Be Unbreakable.

I am a person who willingly shares a lot of my life in a public forum. But some things are harder to say than others. This, now, is one of the most difficult things I have ever written.

Several weeks ago, I came across a website devoted to survivors of sexual assault and abuse. It’s called Project Unbreakable. The site is a series of photos of survivors holding up signs, and the words on each sign are the words they still associate with their assaults.

This is my sign.

I was eleven years old. My attacker was a family friend my parents’ age. We were staying overnight in their home and my mother was gone for the weekend.

His wife and children and my older brother were already asleep in other rooms and he and I were still awake watching television. He moved close to me and put his arm around me, pulling me closer still. He said things like, “this is nice, staying up late and watching TV, isn’t it?”

It wasn’t nice. It made me uncomfortable. But at eleven years of age, it wasn’t easy to find the words to explain, let alone to say them out loud to an older person who is practically a family member himself.

He became more aggressive, pulling my hand down into his crotch and grabbing my own. “It’s okay,” he said. “It feels good. See what you’re doing to me.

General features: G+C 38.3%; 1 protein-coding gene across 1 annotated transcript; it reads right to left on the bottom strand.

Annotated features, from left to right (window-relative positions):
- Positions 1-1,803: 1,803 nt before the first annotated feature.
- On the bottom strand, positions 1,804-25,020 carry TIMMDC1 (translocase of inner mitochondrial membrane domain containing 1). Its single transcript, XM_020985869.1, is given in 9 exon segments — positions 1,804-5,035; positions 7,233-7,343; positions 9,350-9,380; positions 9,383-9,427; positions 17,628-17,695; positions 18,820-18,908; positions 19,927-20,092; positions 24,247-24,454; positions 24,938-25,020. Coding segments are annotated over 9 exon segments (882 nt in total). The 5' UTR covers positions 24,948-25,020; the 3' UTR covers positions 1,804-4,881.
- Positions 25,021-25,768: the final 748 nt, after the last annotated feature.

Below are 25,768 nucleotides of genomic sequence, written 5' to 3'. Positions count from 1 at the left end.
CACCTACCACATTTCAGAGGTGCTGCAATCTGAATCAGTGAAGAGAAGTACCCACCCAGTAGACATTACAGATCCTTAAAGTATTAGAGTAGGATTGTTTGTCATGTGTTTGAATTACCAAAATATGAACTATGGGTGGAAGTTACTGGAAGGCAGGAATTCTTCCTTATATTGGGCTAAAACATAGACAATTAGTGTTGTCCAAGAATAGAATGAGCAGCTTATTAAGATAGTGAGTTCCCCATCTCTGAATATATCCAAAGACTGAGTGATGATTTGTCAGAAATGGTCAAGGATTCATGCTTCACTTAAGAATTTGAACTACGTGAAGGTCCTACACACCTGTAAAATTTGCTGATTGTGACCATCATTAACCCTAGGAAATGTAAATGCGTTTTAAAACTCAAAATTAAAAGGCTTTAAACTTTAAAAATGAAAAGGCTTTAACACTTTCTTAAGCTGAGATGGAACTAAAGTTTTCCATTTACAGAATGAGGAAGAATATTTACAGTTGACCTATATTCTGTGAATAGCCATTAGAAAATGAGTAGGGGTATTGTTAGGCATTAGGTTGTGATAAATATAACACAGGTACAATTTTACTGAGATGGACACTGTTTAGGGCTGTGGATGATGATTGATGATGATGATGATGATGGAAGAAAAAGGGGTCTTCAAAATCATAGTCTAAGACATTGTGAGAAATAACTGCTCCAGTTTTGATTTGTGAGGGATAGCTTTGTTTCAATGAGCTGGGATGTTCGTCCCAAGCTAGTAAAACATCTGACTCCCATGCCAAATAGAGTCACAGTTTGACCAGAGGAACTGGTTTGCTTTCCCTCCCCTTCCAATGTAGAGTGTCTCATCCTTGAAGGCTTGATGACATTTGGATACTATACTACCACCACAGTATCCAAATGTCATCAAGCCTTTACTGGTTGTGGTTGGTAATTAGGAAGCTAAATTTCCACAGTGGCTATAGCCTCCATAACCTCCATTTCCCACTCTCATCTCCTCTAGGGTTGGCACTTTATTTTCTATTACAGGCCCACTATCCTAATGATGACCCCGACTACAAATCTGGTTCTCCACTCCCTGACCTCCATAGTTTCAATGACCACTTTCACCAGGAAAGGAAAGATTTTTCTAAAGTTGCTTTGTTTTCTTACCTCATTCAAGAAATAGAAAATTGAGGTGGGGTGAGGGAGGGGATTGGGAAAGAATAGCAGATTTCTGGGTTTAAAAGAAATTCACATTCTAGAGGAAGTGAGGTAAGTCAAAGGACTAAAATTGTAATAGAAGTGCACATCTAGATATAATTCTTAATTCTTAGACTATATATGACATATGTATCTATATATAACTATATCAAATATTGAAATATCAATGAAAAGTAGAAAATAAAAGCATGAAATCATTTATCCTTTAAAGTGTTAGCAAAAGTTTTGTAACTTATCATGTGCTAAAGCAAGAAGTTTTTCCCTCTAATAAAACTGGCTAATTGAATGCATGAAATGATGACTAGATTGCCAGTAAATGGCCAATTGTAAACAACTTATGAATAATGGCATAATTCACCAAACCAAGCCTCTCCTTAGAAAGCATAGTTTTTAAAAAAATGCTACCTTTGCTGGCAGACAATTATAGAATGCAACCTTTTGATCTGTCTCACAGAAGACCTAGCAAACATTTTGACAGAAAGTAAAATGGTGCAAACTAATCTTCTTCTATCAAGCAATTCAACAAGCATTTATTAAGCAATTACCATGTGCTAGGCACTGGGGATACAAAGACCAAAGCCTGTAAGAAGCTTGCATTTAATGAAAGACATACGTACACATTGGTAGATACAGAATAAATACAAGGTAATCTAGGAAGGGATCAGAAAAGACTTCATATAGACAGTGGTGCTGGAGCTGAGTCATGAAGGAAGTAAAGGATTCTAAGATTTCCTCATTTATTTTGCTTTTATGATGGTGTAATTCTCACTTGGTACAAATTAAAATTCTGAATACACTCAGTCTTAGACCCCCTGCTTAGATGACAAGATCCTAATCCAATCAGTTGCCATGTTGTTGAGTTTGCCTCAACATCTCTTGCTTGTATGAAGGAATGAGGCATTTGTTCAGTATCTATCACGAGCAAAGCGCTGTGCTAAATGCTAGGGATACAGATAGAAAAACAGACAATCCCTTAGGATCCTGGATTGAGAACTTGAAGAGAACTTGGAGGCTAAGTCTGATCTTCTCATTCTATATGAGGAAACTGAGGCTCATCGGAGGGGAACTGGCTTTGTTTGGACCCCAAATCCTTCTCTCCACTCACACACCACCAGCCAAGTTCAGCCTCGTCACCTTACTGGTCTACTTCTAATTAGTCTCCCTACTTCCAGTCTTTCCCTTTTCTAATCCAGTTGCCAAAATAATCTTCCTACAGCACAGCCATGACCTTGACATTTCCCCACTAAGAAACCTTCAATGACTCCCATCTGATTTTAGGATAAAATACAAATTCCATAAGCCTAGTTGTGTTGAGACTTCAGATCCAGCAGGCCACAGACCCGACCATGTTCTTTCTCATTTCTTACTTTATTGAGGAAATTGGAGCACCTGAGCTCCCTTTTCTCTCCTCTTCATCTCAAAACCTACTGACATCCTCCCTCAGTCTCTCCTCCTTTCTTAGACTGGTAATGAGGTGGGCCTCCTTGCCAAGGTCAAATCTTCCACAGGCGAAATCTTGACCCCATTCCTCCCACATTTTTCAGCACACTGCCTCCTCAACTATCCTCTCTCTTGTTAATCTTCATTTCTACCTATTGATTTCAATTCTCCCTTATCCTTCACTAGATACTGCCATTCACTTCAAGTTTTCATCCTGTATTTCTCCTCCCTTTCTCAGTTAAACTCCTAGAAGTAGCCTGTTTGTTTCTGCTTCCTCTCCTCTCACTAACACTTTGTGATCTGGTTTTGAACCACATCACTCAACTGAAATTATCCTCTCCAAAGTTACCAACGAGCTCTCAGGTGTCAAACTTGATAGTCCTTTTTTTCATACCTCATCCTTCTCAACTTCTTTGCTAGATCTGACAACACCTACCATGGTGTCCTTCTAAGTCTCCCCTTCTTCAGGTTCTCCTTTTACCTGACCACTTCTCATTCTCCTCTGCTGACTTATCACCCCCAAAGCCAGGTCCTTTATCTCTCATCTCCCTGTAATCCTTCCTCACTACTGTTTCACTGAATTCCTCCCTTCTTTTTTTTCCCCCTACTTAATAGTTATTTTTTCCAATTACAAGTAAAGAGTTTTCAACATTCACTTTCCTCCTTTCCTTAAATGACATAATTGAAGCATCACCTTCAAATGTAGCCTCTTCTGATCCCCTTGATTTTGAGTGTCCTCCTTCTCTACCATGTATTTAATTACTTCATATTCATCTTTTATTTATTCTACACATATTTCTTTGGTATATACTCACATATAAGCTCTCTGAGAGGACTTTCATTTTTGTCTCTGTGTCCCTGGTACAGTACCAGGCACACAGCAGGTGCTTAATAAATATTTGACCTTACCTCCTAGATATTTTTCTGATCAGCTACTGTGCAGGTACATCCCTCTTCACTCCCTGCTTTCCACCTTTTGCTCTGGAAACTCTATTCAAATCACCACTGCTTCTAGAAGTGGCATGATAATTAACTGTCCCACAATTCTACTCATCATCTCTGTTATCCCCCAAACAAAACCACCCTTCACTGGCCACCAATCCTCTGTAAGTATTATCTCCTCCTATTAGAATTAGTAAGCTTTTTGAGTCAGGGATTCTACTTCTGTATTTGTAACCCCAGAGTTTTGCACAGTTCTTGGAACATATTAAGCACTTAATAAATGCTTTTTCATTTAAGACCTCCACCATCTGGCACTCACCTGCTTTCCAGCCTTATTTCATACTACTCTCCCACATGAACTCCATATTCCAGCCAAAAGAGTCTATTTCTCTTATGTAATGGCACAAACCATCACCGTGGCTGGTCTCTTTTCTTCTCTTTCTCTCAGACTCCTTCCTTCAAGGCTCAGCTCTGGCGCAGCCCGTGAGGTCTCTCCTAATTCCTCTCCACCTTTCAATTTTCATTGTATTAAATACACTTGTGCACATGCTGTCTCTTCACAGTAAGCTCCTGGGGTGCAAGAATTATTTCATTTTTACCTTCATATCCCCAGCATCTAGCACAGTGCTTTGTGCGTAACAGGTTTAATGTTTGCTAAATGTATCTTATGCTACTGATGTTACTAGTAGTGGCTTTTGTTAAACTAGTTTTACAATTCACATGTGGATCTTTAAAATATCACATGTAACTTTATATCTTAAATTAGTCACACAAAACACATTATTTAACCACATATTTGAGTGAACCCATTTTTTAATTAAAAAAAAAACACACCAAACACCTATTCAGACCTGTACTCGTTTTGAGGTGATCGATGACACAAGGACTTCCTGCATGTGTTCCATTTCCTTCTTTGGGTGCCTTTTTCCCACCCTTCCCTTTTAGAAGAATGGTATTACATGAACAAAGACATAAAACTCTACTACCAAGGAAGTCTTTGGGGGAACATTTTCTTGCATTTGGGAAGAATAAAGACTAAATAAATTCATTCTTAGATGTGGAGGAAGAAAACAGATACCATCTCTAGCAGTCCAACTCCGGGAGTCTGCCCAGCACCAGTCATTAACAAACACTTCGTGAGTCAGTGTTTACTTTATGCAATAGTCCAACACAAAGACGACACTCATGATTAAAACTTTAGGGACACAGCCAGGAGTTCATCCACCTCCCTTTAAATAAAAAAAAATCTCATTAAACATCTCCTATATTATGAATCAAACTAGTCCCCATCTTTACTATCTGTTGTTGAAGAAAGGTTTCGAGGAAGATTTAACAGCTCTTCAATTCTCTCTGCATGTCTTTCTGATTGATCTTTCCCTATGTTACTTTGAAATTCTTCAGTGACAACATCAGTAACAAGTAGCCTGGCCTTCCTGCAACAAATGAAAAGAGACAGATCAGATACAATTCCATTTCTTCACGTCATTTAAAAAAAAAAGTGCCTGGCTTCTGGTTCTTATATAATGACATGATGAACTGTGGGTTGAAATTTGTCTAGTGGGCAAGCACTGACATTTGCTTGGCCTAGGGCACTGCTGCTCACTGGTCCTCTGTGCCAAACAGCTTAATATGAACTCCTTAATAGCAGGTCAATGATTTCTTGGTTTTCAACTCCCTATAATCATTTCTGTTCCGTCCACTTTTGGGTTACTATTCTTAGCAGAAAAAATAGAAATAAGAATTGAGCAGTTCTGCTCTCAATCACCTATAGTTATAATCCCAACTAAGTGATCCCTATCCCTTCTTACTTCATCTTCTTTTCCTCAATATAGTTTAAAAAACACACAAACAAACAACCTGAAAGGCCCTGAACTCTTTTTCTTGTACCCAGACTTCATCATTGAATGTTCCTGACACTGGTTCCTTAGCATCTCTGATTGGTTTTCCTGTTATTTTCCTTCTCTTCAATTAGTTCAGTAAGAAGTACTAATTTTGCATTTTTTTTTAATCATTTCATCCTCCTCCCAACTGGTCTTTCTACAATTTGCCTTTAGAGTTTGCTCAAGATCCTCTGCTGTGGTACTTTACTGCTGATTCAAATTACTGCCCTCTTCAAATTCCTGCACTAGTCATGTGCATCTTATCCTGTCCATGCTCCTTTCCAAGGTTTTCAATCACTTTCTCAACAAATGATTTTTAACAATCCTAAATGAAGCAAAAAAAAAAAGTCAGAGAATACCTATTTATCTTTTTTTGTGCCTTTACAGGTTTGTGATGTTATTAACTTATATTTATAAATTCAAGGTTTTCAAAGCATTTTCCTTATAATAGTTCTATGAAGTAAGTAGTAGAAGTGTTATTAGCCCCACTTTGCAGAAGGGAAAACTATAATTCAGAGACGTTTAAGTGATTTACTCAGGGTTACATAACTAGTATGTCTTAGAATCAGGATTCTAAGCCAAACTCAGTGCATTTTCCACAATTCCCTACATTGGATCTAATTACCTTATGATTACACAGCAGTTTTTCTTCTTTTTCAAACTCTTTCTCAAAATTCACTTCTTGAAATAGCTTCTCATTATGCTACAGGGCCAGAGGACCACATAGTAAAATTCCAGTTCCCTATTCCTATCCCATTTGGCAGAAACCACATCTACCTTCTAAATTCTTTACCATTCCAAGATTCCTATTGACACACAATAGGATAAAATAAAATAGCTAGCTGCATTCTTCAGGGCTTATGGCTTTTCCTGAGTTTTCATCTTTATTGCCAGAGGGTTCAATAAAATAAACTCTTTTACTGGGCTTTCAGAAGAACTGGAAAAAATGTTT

He actually said those words to me, as if his arousal was my fault. And at that age, I didn’t understand that I wasn’t the one to blame. I felt embarrassed and ashamed, my mind racing to figure out what I had said or done to make it all happen.

He pressed on. He was using my hand to rub against himself through the fabric of his shorts. Then he was pulling me over onto his lap while trying to yank his own shorts down. I was so afraid I could barely breathe, let alone do anything to stop what was happening. He was an adult, big and strong, and I was completely terrified.

He was fumbling with his shorts, trying to undress himself without letting go of me. He lost his grip on me and I slid from his lap and towards the floor, and that was the break that snapped me into action. It was happening in a blur, but I knew I needed to move.

I remember jumping to my feet and running into the dining room. I ran around to the backside of the table, putting it between him and me.

He came in right away and started to talk to me. “It’s okay, John. Why are you standing back over there?” To this day, I remember the tone of his voice being almost one of surprise, as if he couldn’t fathom the reality that he was trying to attack me and I was doing anything to escape.

He kept talking and walking slowly around the table, and I kept moving around it, staying on the opposite side as far away from him as I could. After several minutes of threats (“I’ll whip your ass if I have to come get you.”), coercion (“You want me to tell your Mom that you were being a brat?”), and denial (“I don’t know why you are acting like this.”), he finally gave up and went to his bedroom.

I remember sitting at the table for a very long time. I was afraid that if I went to my own room, he would come and find me there. So I sat with my back against the wall, looking through the living room and staring down the long hallway to make sure that he didn’t come back. I stayed there until the sunlight came through the dining room window.